Fig 23: Lookup Services
You can review your settings (General, Network) at any time from the Manage tab in the VMware NSX web interface management window
10. Log off the NSX Web interface management window (click on dark grey gear at the bottom of the window).
11. Login to vCentre Web client as an administrator
12. If all configurations are correct, NSX Network and security button is displayed the vCentre Inventories.
13. You can license by clicking Administration, then licenses, then click the green plus sign to add the new license
Paste the key
Fig 28: License key registration
Then assign it to the solutions tab.
Creating Security Groups and Policies in NSX
1. In VMware vSphere Web Client portal, select Networking & Security
Fig 29: Network and security
2. Under Service Composer navigate to Security Groups tab, then click Add new Security Group button.
Fig 30: Security groups
3. Allocate an appropriate Name and Description, then click Next
Fig 31: Security groups
4. Specify membership criteria.
Fig 32: Membership criteria
Select objects to include, e.g., Virtual Machine, Cluster, Datacenter within the VMware environment.
5. Specify any additional Objects to include, i.e., security tags, resource pools, cluster then click Next then Select-Object to Exclude
Fig 33: Additional objects
6. Click Finish.
7. Depending on criteria preferences, you can confirm your preferred Guest Introspection Services, Firewall Rules, Security Policies, Virtual Machines are in your security group.
Fig 34: Service composer
Creating Security Policies
The security policy refers to a grouping of security and network services, i.e., Network introspection services, Endpoint services or Distributed Firewall Rules. Follow the below steps to create a security policy:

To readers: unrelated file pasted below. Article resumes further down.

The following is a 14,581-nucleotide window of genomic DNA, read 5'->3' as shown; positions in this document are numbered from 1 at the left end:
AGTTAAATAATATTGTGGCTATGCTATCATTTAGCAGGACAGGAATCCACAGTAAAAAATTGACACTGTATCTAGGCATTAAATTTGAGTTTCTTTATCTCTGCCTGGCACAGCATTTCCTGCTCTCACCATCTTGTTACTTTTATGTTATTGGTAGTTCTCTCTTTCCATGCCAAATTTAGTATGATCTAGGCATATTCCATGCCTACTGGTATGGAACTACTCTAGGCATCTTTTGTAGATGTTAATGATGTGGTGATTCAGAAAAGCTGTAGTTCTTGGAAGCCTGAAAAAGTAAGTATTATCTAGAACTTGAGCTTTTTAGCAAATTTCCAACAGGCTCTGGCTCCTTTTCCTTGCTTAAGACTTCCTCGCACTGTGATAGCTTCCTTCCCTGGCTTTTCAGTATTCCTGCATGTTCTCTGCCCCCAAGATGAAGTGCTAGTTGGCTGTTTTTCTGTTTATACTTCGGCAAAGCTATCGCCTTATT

1. Select create Security Policy tab as below.
Fig 35: Service composer
2. Specify name and description, then click Next
Fig 36: Security policy
3. Specify the Guest Introspection Services that you intend to add to the security policy then click Next
Fig 37: Guest Introspection
4. Add the required Firewall Rules that you would like to associate with the Security Policy then click Next
Fig 38: Firewall rules
5. Specify Network Introspection Services to associate with the security policy and click Next
Fig 39: Network introspection.
6. Confirm your settings, then click Finish.
Map the security policies to the Security Groups.
1. Right Click on your Security Policy then select Apply Policy
Fig 40: Security policies
2. Check the Security Group(s) for which you would like to apply the Security Policy then click OK.
Fig 41: VCIX security policy
The landscape of modern data center is rapidly evolving. Virtualization, cloud, and software-defined services have therefore spearheaded the modernization of the data center and service efficiency without compromise. This modernization drives the need to evolve security solutions from static, models to dynamic, policy-driven, granular, flexible models as traditional network techniques are not scalable into the future. NSX with Micro-segmentation enables a fundamental architectural shift, making networked applications safe, now and into the future hence building a firm foundation that secures the modern data center.